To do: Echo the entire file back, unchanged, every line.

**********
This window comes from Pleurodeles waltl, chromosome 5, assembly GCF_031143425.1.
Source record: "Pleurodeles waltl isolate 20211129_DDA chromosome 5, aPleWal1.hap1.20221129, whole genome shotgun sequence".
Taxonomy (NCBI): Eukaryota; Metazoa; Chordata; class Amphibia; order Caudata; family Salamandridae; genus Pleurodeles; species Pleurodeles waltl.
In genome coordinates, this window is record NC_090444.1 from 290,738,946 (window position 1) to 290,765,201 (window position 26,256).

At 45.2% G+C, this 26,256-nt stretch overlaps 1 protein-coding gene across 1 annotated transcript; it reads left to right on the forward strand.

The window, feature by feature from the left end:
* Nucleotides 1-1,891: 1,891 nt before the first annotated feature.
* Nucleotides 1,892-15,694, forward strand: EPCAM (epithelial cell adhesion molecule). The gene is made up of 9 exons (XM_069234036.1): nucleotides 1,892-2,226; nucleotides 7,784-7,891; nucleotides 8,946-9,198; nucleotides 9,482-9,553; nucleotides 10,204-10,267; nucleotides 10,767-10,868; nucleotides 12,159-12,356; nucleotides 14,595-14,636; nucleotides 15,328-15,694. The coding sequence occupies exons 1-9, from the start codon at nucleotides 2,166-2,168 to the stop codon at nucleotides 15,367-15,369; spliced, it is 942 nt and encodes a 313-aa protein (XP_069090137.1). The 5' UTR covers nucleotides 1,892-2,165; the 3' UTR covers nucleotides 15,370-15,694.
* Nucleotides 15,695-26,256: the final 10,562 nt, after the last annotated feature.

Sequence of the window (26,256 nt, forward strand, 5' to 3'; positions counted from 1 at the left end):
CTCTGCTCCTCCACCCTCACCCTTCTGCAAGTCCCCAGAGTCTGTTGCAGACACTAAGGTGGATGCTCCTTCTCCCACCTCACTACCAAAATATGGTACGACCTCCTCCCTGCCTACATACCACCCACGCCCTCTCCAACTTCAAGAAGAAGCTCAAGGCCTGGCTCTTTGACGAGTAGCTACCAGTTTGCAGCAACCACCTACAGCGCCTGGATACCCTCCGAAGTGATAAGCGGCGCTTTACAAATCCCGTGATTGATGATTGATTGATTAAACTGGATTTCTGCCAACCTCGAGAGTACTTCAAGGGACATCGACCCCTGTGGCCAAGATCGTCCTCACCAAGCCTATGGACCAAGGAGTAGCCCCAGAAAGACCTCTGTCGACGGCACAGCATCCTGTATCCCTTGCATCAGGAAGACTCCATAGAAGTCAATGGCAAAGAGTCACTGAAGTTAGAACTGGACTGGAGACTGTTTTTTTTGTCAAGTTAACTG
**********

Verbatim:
This window comes from Pleurodeles waltl, chromosome 5, assembly GCF_031143425.1.
Source record: "Pleurodeles waltl isolate 20211129_DDA chromosome 5, aPleWal1.hap1.20221129, whole genome shotgun sequence".
Taxonomy (NCBI): Eukaryota; Metazoa; Chordata; class Amphibia; order Caudata; family Salamandridae; genus Pleurodeles; species Pleurodeles waltl.
In genome coordinates, this window is record NC_090444.1 from 290,738,946 (window position 1) to 290,765,201 (window position 26,256).

At 45.2% G+C, this 26,256-nt stretch overlaps 1 protein-coding gene across 1 annotated transcript; it reads left to right on the forward strand.

The window, feature by feature from the left end:
* Nucleotides 1-1,891: 1,891 nt before the first annotated feature.
* Nucleotides 1,892-15,694, forward strand: EPCAM (epithelial cell adhesion molecule). The gene is made up of 9 exons (XM_069234036.1): nucleotides 1,892-2,226; nucleotides 7,784-7,891; nucleotides 8,946-9,198; nucleotides 9,482-9,553; nucleotides 10,204-10,267; nucleotides 10,767-10,868; nucleotides 12,159-12,356; nucleotides 14,595-14,636; nucleotides 15,328-15,694. The coding sequence occupies exons 1-9, from the start codon at nucleotides 2,166-2,168 to the stop codon at nucleotides 15,367-15,369; spliced, it is 942 nt and encodes a 313-aa protein (XP_069090137.1). The 5' UTR covers nucleotides 1,892-2,165; the 3' UTR covers nucleotides 15,370-15,694.
* Nucleotides 15,695-26,256: the final 10,562 nt, after the last annotated feature.

Sequence of the window (26,256 nt, forward strand, 5' to 3'; positions counted from 1 at the left end):
CTCTGCTCCTCCACCCTCACCCTTCTGCAAGTCCCCAGAGTCTGTTGCAGACACTAAGGTGGATGCTCCTTCTCCCACCTCACTACCAAAATATGGTACGACCTCCTCCCTGCCTACATACCACCCACGCCCTCTCCAACTTCAAGAAGAAGCTCAAGGCCTGGCTCTTTGACGAGTAGCTACCAGTTTGCAGCAACCACCTACAGCGCCTGGATACCCTCCGAAGTGATAAGCGGCGCTTTACAAATCCCGTGATTGATGATTGATTGATTAAACTGGATTTCTGCCAACCTCGAGAGTACTTCAAGGGACATCGACCCCTGTGGCCAAGATCGTCCTCACCAAGCCTATGGACCAAGGAGTAGCCCCAGAAAGACCTCTGTCGACGGCACAGCATCCTGTATCCCTTGCATCAGGAAGACTCCATAGAAGTCAATGGCAAAGAGTCACTGAAGTTAGAACTGGACTGGAGACTGTTTTTTTTGTCAAGTTAACTG